JEFFREY PFEFFER: I would begin by asking one simple question. Given your particular business model and approach to the marketplace, what are the five or six key things that your folks have to be able to do in order for you to be successful? You'll first have to do some brainstorming with your people, of course, before you can winnow the list down to five or six things, but you'll get them.
If the company has a cost-based strategy, you're going to get one type of list. If it's a service strategy, you'll get another set of criteria. When I did this with Kaiser Permanente, the folks came up with a list of what was required to succeed in the increasingly competitive health care marketplace -- customer focus, a sense of social mission, caring and flexibility and a bunch of other stuff.
You should push people on why they think these things are related to what they need to do. Once you've got that settled, then you simply ask, "What are we going to do to produce this?"
To take the simplest example, I had a meeting one day with a group of people from a Silicon Valley company. They had done an enormous amount of pre-work. They could tell you all about the old culture and the behaviors in the old culture and why the old culture was disgusting. And they had a clear picture of the new culture and why this was going to be better, based upon business issues and turnover and a bunch of other matters.
So I said to them, "When you're recruiting a new person, do you actually think of whether this new person is entering the door more similar to the old or the new culture?" And they looked at me like this is some big revelation. I said, "If you don't recruit people who fit this new model, how are you ever going to get to the new model?"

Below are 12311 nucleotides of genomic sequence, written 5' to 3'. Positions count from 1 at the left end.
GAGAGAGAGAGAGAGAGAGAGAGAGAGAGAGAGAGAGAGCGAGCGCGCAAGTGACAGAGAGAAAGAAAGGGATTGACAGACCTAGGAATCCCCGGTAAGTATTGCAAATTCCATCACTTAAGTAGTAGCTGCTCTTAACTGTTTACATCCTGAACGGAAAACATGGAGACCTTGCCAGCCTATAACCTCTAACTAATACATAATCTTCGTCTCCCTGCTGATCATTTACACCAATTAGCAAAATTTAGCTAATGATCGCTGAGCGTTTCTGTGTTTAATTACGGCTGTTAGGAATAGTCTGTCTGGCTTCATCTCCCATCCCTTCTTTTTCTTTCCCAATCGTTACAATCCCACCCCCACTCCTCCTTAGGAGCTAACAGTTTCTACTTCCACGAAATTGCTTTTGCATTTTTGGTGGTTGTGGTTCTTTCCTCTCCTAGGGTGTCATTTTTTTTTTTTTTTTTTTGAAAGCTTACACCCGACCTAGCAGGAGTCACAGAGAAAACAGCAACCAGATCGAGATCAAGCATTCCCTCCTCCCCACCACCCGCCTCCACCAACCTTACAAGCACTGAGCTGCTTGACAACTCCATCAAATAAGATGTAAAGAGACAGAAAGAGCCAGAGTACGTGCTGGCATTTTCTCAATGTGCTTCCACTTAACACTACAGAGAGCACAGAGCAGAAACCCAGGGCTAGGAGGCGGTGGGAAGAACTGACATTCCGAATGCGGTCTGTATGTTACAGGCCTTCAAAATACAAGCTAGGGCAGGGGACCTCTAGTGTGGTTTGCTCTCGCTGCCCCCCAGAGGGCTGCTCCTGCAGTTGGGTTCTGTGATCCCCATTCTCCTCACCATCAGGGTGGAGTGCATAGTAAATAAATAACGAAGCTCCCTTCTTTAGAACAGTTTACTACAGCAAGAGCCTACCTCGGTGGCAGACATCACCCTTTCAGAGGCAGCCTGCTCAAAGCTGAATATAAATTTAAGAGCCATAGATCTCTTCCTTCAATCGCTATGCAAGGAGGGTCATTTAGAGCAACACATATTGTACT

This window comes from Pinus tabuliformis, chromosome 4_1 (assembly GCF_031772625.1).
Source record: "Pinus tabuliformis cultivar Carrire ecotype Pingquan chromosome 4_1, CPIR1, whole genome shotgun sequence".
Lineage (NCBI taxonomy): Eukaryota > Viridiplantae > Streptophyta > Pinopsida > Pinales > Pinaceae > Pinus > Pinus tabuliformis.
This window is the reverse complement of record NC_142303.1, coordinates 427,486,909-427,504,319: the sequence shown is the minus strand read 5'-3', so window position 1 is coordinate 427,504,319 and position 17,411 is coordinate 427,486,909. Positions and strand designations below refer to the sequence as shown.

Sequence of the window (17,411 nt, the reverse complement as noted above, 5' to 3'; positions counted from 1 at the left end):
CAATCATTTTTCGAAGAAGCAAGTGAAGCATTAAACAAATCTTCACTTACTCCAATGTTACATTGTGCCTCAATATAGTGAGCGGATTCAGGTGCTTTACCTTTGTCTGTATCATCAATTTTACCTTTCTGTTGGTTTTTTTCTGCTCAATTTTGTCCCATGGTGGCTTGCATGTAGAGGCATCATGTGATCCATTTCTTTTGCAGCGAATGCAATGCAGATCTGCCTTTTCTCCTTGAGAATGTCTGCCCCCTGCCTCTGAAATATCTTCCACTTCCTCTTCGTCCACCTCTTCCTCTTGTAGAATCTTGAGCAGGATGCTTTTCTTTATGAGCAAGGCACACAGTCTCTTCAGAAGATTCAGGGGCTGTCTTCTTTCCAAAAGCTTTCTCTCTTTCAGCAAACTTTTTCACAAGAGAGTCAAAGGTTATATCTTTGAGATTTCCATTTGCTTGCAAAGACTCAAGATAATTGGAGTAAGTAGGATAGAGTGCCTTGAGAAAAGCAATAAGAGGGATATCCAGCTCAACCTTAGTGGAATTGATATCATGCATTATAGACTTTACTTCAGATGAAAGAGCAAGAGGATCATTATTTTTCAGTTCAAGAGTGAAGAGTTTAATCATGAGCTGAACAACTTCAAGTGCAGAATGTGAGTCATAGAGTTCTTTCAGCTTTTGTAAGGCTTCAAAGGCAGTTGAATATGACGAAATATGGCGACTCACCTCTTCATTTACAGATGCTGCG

So it begins even at the recruiting stage. It's that basic aphorism of life: You can't get anywhere if you don't know where you're going.
Once you've become enormously clear about the set of core dimensions of people and their behaviors that are required for your success, you will have the tools to improve your recruiting. If you're clearer about what you're looking for, you are in a much better position to develop a set of selection techniques and the ability to discriminate on these dimensions.
Then you ask yourself this question: "It's fine that we want these team behaviors and skills, but what are we doing in our training and development activities to build them?"
I see so many organizations that have individual training programs based on individual skills -- like time management and negotiation skills -- and that's all fine in terms of individual development. But if you don't also have some programs that build core behaviors that are necessary for your business, then you're not going to get the changes that you are looking for.
And then you ask the same question with respect to pay. How does our pay system encourage or discourage the behaviors that we want and build the skills that we want? And you go through all the various management practices and do a simple kind of logic diagnosis.
Then you have to do something that many organizations are unwilling to do -- when you find the inconsistencies, you have to make changes. You can't say, "Well, our compensation system came down with Moses on the Tablets, and therefore we're unwilling to change it even if it's producing stuff that we don't want."
S&B: It sounds as if you're saying that if you're going to change your people orientation, you'll end up changing everything.
JEFFREY PFEFFER: Yes.
Reprint No. 98308
Joel Kurtzman is editor-in-chief of Strategy+Business.